My classics lecturer mentioned that this play was rather ho-hum and in a way I am inclined to agree. However, we still need to consider that it is an Aeschylus play, which means that it was at least a generation earlier than the plays of Sophocles and Euripides. Aeschylus is considered to be one of the great dramatists of Classical Greece, however since we only have plays from two other tragedians that doesn't really say much.
Aeschylus' plays do tend to be more primitive than those of Sophocles and Euripides and generally focus more on the myth rather than making any particular comment on society. However, each of the three playwrights (and I do not include Aristophanes in this group as he wrote comedy, not tragedy) have their own styles and purposes. I like to compare them with modern directors and would suggest that Aeschylus would be close to a Frank Capra, Sophocles would be a Ron Howard (or a Stephen Spielberg) while Euripides would be a Martin Scorsesee (or a Quentin Tarantino). I've probably said that before, but I like the comparison (though I would love to hear from you if you disagree).
This play is about the Daenids, who happen to be the daughters of Daenus (which is probably pretty obvious). The story goes that after Io was transformed into a bull by Hera (simply because Zeus slept with her – isn't it interesting that the victim, not the perpetrator, is the one punished) and was tormented by a gadfly, forcing her to flee to Egypt. She settled down in the land of the black earth (which is what the Egyptians called Egypt) and from her descendants came the brothers Daenus and Aegyptus. Daenus had fifty daughters, and Aegyptus had fifty sons, and the sons wanted to marry the daughters. However, the daughters did not want a bar of them, so they fled with their father to Argos for sanctuary, and the entire play is about the conflict between the sons of Aegyptus and the daughters of Daenus. In a way it is not all that thrilling. However it is not Aeschylus that we criticise, but rather the people that decided to include this as one of the plays that would survive.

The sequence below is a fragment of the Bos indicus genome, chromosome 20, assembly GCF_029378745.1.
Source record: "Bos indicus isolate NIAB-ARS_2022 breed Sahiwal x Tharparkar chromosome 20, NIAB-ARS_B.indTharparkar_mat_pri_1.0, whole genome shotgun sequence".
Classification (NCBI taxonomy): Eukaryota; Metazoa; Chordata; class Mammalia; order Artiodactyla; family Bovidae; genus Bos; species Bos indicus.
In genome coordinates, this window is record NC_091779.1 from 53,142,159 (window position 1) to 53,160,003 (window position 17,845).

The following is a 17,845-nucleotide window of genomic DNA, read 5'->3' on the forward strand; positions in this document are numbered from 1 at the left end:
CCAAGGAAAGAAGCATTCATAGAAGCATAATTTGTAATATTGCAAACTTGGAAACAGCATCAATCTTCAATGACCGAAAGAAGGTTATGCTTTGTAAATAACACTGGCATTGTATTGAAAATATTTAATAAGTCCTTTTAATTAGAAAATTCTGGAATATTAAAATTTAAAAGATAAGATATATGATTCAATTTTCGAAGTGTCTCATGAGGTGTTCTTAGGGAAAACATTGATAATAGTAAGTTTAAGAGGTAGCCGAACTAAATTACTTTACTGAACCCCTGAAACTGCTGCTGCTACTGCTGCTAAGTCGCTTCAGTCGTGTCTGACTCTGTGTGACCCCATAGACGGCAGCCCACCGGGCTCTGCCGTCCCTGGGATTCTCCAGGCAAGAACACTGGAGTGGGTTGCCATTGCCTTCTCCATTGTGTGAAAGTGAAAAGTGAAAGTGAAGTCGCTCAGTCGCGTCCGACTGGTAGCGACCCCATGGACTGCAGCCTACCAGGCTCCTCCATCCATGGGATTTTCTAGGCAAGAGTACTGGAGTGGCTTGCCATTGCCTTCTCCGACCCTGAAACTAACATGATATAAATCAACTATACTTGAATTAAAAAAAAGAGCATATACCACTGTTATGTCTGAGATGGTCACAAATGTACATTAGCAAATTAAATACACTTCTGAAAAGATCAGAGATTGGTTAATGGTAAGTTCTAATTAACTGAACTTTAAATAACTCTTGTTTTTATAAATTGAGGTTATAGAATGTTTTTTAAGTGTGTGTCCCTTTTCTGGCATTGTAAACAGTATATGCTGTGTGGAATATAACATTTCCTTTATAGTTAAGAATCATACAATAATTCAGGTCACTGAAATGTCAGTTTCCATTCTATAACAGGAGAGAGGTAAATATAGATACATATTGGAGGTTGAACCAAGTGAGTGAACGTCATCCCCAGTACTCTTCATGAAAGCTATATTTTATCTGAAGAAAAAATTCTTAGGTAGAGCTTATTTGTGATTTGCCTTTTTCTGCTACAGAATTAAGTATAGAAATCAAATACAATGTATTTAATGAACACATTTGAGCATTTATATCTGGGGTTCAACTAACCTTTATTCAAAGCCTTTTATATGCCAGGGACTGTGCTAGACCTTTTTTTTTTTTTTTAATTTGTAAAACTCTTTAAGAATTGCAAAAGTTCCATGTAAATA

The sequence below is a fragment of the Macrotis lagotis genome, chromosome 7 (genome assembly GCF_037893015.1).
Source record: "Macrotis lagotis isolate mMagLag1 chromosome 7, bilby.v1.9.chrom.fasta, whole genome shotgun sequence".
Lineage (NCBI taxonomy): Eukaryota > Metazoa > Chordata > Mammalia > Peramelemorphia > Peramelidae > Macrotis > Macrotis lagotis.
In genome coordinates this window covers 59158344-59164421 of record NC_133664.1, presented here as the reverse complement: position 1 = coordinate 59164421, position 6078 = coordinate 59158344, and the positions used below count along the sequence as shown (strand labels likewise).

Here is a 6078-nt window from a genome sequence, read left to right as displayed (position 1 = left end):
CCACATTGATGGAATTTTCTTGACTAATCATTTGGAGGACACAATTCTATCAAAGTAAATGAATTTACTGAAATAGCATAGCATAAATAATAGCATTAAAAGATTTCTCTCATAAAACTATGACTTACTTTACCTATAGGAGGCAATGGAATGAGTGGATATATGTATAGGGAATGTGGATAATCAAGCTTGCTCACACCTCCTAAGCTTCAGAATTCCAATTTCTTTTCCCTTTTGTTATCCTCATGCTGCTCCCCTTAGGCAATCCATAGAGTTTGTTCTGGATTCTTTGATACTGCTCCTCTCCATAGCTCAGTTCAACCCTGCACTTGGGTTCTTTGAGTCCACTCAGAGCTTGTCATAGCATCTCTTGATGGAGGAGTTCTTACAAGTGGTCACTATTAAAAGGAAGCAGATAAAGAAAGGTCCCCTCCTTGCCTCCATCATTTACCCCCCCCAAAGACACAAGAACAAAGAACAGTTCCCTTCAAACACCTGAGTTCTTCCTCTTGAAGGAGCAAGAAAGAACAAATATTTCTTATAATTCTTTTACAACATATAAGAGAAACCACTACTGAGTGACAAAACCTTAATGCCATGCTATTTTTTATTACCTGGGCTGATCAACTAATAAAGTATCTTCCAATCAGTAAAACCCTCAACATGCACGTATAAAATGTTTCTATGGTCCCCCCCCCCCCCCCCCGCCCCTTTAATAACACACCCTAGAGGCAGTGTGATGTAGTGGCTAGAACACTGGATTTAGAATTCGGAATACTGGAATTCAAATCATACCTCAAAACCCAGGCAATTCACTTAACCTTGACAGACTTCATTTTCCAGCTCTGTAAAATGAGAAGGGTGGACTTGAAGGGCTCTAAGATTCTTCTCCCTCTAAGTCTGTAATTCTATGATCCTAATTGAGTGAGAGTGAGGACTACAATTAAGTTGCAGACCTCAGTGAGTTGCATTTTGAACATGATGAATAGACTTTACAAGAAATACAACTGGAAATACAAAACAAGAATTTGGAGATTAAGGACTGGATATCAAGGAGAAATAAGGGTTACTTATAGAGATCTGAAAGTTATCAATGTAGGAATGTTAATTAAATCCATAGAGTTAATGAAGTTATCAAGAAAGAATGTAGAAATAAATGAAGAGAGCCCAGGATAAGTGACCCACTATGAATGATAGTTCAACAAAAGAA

So, first I will talk a bit about Argos. Having read through some of these plays I have noticed that the Mycenean Greeks (the period in which the plays are set) refer to the Greeks as Argives or Achaeans. Now, Argos (the land from which the Argives come) lies on the northeastern corner of the Peloponese and Achaea lies on the northwest. As such it is only a part of the whole Greek world. But, during the Mycenean period, Argos was the centre of Greek life. While there were other city states (such as Athens and Thebes) the powerbase during this period lay in Mycenae, which is located in Argos. This is probably why we see the Argives being referred to as Greeks (though Greek is actually a Latin term, the Greeks refer to themselves as Hellenes).
Then there is the idea about Egypt. Remember, the world revolved around the Greeks and as such it was the Greek race that gave birth of humanity. Here it is suggested that the Egyptians originally came from Io, a Greek, however we know a lot differently now. Consider the date of the play: 500 BC. By this time Egypt was a province of the Persian Empire, having collapsed as an independent entity after being invaded by Babylon (and Assyria before that). Yet, if we move earlier to Mycenaen Greece, we set the time at around 1500 BC to 1100 BC. Once again we are in the New Kingdom of Egypt, and archaeology proves that Egypt had been around for a lot longer (in fact much longer than the Greeks). Well, the Greeks weren't scientists though, nor did they have sophisticated archaeological techniques (they had only just developed the discipline of writing history), but in the end it is all irrelevant because this is mythology, and mythology is generally skewed to support a point that the mythmaker is trying to make (we see it all the time in our society – it is called propaganda).